These provocations lead to a standoff between Daemon’s men and the King’s hand. The tense scene unfolds in the jagged, misty heights of Dragonstone. In his capacity as the King’s hand, Otto Hightower asks prince Daemon to surrender the dragon’s egg and Dragonstone. Otto is ready to spill blood until the prince brandishes his dragon.
At this point princess, Rhaenyra and her dragon rise from the mists below as if by magic. She faces her uncle and secures the egg of contention, averting bloodshed. The king’s hand is still watching the princess with a keen eye.
Otto’s daughter knows grief, and she uses her experience to connect with Viserys. She acknowledges his loss as a father and widower. By extending humanity to Viserys, Alicent Hightower becomes a source of comfort to a king. She picks up on the things that matter to Viserys and uses the information to form a connection.
Viserys is an avid student of history, and Alicent seems to share the same interest. The king worries that his daughter is distancing herself from him, and Alicent smooths things over. Viserys has a giant stone replica of his capital, complete with a stone model of his beloved, deceased dragon. He breaks the little dragon figurine, but Alicent has the meaningful model repaired.
As a matter of duty, the king must take another wife and try for a male heir. Duty dictates that Viserys does everything he can to prevent a succession war. His advisors on the closed council agree, and Lord Corlys Velaryon has a potential solution.
Lord Velaryon proposes that Viserys marry his 12-year-old daughter. The union would join two Valerian families, which is an excellent way to maintain the quality of the Targaryen bloodline. On his end, Corlys would have access to the throne via the children born of his daughter’s marriage to king Viserys.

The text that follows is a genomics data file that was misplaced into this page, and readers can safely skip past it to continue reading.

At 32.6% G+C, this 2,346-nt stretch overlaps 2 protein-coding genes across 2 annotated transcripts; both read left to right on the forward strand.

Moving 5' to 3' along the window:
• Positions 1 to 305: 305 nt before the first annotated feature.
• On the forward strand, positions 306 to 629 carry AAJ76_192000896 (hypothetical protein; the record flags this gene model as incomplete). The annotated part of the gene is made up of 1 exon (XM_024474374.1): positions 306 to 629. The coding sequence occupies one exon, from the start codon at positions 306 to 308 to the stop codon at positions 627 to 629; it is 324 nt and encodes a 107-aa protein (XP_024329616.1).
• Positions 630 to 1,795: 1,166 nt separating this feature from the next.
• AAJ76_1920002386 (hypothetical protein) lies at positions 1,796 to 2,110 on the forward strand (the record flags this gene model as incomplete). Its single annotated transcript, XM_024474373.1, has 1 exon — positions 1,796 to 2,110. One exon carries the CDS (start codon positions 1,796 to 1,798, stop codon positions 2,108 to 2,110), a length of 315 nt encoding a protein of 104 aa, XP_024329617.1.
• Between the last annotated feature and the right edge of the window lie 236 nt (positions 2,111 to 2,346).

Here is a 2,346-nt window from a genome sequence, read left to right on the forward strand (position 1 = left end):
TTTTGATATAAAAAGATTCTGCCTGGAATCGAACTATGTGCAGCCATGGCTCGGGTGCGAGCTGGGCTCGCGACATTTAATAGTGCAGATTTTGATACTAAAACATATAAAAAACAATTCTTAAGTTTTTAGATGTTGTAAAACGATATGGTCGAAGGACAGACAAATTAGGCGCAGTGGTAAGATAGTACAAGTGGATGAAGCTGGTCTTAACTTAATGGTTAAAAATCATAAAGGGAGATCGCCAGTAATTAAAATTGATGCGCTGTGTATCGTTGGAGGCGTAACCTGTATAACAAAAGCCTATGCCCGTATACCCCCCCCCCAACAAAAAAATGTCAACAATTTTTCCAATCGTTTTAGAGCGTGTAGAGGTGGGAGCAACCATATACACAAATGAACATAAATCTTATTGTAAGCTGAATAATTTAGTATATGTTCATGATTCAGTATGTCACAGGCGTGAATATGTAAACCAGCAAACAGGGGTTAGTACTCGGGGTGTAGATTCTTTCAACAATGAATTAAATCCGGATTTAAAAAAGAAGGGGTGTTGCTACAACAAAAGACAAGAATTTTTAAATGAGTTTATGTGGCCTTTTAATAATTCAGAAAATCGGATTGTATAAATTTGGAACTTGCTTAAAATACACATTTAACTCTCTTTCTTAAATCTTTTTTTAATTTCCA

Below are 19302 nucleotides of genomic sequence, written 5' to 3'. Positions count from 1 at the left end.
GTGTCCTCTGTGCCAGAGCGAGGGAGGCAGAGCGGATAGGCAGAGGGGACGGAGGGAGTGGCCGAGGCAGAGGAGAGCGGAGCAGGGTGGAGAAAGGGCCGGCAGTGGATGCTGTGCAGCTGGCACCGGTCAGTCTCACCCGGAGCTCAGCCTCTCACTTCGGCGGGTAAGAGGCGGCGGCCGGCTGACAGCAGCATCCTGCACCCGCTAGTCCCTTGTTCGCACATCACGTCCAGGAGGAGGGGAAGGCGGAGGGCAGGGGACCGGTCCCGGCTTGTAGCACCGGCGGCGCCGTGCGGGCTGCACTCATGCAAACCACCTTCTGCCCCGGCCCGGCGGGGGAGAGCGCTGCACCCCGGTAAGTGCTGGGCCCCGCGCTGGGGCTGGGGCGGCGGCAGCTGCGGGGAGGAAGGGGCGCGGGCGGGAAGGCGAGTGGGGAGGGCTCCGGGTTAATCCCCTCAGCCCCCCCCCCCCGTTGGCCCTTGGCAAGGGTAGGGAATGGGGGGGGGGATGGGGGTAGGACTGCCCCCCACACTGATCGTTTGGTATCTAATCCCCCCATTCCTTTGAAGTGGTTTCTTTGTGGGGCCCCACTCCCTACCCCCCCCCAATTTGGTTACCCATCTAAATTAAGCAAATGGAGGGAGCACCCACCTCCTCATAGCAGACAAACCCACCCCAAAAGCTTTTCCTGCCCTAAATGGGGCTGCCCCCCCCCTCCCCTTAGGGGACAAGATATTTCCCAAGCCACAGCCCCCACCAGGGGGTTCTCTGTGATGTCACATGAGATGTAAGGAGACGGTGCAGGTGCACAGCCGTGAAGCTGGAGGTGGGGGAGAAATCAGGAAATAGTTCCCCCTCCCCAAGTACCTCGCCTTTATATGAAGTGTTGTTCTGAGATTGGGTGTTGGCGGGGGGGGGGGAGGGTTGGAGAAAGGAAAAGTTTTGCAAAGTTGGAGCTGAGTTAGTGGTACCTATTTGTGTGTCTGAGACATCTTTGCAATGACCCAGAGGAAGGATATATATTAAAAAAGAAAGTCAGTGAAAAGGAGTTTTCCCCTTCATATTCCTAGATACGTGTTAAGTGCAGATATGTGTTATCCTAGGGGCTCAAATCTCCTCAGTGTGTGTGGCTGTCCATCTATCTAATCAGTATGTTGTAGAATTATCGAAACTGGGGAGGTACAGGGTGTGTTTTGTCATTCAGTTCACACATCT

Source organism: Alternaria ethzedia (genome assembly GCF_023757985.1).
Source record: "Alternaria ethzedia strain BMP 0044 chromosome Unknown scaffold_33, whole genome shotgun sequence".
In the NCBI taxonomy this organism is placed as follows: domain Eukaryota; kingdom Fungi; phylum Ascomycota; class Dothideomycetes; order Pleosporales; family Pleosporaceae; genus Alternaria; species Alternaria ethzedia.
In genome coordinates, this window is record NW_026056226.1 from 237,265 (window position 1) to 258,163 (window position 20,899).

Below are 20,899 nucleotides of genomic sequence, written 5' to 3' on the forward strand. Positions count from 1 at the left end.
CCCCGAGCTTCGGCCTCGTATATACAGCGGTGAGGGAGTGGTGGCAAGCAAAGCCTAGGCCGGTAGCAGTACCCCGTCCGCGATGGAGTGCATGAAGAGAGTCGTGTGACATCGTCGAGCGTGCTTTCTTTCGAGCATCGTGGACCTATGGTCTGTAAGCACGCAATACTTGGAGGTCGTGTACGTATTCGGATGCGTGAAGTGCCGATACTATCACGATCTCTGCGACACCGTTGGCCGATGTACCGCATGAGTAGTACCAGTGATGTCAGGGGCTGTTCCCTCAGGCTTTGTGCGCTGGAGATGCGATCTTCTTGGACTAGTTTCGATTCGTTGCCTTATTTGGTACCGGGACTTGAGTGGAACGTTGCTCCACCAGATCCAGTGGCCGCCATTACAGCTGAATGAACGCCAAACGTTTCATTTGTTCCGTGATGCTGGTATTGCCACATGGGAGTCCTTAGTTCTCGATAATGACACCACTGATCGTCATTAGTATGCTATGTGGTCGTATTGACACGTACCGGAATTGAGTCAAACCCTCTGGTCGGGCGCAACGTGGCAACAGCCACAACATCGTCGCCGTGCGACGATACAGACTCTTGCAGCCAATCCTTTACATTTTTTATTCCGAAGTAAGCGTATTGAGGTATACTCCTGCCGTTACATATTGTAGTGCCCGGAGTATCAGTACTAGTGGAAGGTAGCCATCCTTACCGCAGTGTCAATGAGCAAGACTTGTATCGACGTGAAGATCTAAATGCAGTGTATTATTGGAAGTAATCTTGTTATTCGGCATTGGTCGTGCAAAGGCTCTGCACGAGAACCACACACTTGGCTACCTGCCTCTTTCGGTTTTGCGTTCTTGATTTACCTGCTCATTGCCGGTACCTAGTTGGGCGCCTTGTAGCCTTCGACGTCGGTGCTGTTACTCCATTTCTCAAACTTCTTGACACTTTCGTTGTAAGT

The union seems like a no-brainer, despite the small (giant) matter of young lady Velaryon’s age. On this premise, Viserys has a heartfelt talk with his daughter after her trip to Dragonstone. Rhaenyra agrees that the king has a duty to remarry and give the realm a suitable heir. She gives her blessing.
Lord Velaryon’s shipping empire is threatened by the Crabfeeder, which is bad. King Viserys chooses to marry Alicent Hightower instead of young Lady Velaryon, which is not good. Now Corlys has to take steps to protect his fortune, independent of the king.
He asks Prince Daemon for help in dealing with Craghas Crabfeeder. After all, Corlys Velaryon comes from a family that builds their fortune through their backbreaking effort against long odds.
What does an alliance between the king’s brother and the king’s naval commander hold in store? We find out in upcoming episodes of House of the Dragon.
An episode where the players take their positions
The contest for the iron throne is underway, and the contenders are revealing themselves. Now we watch as different players counter their competitors in a race to win a throne with sharp edges.
This House of the Dragon review finds the second episode to be administrative. The end goal of episode two is to seed the conflict that will drive the story to its climactic points. Here’s hoping that the series develops into a compelling story with memorable plot twists. We could all use the kinds of shocks that the show’s predecessor is famous for.